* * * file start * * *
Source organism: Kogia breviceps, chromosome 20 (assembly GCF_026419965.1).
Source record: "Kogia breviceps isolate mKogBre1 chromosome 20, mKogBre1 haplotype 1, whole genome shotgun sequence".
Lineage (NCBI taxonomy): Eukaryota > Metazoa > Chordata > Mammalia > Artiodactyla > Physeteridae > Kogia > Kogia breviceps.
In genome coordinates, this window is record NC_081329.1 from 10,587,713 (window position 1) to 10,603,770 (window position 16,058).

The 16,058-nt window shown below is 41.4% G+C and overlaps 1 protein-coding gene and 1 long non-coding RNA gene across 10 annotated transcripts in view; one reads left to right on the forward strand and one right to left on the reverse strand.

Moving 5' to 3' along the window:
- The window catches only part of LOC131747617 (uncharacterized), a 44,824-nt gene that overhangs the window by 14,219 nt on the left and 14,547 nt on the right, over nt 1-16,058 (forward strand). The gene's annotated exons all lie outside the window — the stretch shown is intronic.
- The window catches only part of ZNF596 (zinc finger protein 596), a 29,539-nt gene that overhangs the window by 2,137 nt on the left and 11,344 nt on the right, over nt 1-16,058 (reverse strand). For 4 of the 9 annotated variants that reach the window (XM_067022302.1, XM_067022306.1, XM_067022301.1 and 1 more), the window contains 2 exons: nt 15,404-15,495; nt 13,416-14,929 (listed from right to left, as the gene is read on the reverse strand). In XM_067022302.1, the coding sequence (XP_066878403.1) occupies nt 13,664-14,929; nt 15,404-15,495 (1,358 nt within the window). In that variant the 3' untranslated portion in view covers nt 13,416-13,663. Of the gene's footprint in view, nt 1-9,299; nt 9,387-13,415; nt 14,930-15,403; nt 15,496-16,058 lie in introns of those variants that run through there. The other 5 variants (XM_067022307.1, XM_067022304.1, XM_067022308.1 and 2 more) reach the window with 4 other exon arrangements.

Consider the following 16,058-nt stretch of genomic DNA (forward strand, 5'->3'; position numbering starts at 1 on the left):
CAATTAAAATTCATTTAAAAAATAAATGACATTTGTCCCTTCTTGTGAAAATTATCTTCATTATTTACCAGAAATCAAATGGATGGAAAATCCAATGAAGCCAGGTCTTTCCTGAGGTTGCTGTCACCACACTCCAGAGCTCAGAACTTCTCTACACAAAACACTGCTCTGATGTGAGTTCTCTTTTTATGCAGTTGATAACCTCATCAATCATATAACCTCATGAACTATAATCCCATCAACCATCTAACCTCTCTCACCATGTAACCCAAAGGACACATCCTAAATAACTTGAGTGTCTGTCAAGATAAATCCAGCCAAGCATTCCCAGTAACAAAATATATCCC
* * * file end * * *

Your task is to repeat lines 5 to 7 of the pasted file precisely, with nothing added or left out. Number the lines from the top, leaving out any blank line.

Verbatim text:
The 16,058-nt window shown below is 41.4% G+C and overlaps 1 protein-coding gene and 1 long non-coding RNA gene across 10 annotated transcripts in view; one reads left to right on the forward strand and one right to left on the reverse strand.

Moving 5' to 3' along the window:
- The window catches only part of LOC131747617 (uncharacterized), a 44,824-nt gene that overhangs the window by 14,219 nt on the left and 14,547 nt on the right, over nt 1-16,058 (forward strand). The gene's annotated exons all lie outside the window — the stretch shown is intronic.